Unfinished Business: America and Cuba after the Cold War, 1989-2001by Morris Morley, Chris McGillion, Morley Morris
Pub. Date: 06/28/2007
Publisher: Cambridge University Press
In this first comprehensive study of U.S. policy toward Cuba in the post-Cold War era, Morris Morley and Chris McGillion draw on interviews with Bush and Clinton policymakers, congressional participants in the policy debate, and leaders of the anti-sanctions business community to argue that Bush and Clinton operated within the same Cold War framework that shaped the Cuba policy of their predecessors. They also demonstrate that U.S. policy after 1989 was driven principally by domestic imperatives. The result was the pursuit of a policy that had nothing to do with its stated objectives of promoting reforms in Cuba and everything to do with dismantling Castro's regime. This study also addresses the international consequences: the extraterritorial applications of national laws to America's allies; and a willingness to put in danger the operations of the global free trade regime. Few issues more starkly revealed the degree to which U.S. policymakers exhibited a striking lack of realism about America's capacity to impose its will globally. Morris Morley has taught at SUNY-Binghamton and American Unversity. He is the author of Imperial State and Revolution (Cambridge, 1987) and Washington, Somoza and the Sandanistas (Cambridge, 1994) He is a senior research fellow with the Council on Hemispheric Affairs. Chris McGillion has taught at the Universities of Sydney and New South Wales, and Macquarie University. He is a former editorial page editor of the Sydney Morning Herald and has written for the Political Science Quarterly. As a journalist, he has made several trips to Cuba.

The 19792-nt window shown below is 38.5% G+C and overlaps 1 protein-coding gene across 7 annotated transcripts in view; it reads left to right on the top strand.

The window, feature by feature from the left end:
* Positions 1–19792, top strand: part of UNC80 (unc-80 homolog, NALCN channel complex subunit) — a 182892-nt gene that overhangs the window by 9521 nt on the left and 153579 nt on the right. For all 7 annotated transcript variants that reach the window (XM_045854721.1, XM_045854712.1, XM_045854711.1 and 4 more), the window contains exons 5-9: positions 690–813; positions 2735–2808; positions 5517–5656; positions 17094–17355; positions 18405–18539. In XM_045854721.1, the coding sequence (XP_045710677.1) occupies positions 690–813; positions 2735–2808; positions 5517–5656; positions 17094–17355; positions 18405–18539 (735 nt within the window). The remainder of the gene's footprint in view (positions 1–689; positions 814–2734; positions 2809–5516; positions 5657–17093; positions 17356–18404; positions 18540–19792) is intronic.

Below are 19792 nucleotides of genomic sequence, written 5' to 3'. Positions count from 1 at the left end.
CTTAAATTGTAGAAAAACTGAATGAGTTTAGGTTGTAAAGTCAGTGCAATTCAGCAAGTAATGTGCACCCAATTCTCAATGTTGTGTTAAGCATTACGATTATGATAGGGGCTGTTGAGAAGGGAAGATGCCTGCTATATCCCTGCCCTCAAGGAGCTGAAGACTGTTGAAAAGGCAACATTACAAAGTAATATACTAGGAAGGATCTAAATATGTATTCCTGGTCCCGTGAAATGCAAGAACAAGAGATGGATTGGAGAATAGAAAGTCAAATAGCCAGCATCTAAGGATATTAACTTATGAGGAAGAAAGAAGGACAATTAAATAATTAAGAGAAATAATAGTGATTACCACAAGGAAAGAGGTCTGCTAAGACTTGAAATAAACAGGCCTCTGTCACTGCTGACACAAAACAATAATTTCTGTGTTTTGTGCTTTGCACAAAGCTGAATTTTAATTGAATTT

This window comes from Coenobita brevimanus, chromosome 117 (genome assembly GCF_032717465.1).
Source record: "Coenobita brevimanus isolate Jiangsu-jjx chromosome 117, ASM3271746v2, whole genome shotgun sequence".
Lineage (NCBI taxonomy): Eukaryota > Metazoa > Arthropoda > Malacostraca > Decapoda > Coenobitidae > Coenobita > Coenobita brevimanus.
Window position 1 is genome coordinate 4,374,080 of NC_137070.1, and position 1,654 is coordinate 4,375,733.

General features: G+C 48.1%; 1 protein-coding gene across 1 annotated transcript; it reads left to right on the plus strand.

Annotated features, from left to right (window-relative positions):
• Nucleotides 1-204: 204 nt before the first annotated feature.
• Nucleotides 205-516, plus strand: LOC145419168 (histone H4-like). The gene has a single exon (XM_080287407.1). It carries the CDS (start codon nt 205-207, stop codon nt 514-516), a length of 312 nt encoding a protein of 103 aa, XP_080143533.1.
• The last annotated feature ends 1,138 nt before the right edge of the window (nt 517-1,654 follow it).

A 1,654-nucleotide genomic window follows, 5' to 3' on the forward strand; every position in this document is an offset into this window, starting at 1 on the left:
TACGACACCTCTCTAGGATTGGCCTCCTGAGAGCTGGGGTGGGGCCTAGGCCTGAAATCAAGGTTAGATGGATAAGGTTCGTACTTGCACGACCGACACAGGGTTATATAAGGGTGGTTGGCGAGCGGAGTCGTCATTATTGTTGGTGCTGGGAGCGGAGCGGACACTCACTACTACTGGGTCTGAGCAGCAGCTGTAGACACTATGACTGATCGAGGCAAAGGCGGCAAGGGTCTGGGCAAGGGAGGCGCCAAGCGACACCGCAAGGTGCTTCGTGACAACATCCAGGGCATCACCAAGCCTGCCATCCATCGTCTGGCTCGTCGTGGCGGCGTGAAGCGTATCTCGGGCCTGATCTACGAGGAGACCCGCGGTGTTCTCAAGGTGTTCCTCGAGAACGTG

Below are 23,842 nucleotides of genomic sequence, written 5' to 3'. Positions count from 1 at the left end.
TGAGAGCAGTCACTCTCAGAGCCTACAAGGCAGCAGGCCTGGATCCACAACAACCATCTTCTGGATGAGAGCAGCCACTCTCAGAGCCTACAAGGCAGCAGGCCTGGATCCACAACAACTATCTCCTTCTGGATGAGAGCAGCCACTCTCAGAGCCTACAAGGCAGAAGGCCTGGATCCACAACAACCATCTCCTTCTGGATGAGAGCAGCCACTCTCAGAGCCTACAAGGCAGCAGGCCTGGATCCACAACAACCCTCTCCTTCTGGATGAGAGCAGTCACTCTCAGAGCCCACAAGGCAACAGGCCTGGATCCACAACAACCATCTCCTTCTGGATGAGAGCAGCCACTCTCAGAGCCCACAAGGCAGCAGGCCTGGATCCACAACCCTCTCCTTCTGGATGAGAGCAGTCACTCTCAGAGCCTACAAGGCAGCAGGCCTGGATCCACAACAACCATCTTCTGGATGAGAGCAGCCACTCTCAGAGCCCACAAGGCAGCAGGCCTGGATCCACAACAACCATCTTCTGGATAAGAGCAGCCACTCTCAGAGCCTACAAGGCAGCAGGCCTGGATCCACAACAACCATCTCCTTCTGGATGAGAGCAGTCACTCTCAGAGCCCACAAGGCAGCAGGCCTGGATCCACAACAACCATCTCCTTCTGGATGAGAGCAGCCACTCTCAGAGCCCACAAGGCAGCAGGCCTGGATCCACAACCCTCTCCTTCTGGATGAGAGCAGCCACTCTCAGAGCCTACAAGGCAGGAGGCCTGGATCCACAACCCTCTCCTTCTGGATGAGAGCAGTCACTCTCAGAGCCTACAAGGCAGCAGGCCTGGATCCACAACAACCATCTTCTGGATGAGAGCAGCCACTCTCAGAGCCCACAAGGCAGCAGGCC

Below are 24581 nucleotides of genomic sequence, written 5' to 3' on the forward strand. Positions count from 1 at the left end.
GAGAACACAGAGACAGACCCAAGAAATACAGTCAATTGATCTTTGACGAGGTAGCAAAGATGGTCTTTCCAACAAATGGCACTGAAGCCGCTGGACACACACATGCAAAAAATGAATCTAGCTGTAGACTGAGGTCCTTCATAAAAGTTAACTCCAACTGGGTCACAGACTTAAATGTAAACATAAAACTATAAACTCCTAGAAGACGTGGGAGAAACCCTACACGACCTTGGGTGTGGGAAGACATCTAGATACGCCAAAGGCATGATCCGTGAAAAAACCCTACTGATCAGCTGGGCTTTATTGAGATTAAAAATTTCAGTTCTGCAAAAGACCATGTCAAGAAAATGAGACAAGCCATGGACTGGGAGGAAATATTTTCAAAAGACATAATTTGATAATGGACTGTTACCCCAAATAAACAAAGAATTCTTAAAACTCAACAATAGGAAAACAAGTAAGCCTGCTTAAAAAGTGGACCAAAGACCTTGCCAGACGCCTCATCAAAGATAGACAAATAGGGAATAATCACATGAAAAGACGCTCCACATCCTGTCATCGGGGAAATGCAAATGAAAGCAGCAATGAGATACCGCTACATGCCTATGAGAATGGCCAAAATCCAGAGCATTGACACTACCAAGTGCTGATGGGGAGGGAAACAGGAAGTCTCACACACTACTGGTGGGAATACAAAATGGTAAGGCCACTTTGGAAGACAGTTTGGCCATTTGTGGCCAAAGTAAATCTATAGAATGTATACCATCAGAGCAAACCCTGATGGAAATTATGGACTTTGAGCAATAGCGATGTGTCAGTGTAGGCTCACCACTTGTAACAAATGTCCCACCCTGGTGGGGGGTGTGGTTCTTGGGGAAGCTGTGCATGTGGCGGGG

Table of ContentsAcknowledgements; Introduction; 1. The Bush administration and Cuba: from Cold War to deep freeze; 2. Clinton and Cuba, January 1993 to February 1996: closing the options; 3. Helms–Burton and the triumph of politics over policy; 4. Stirring the waters: Clinton's missed opportunities; Conclusion; Postscript: Washington's last Cold War; Notes; Index.
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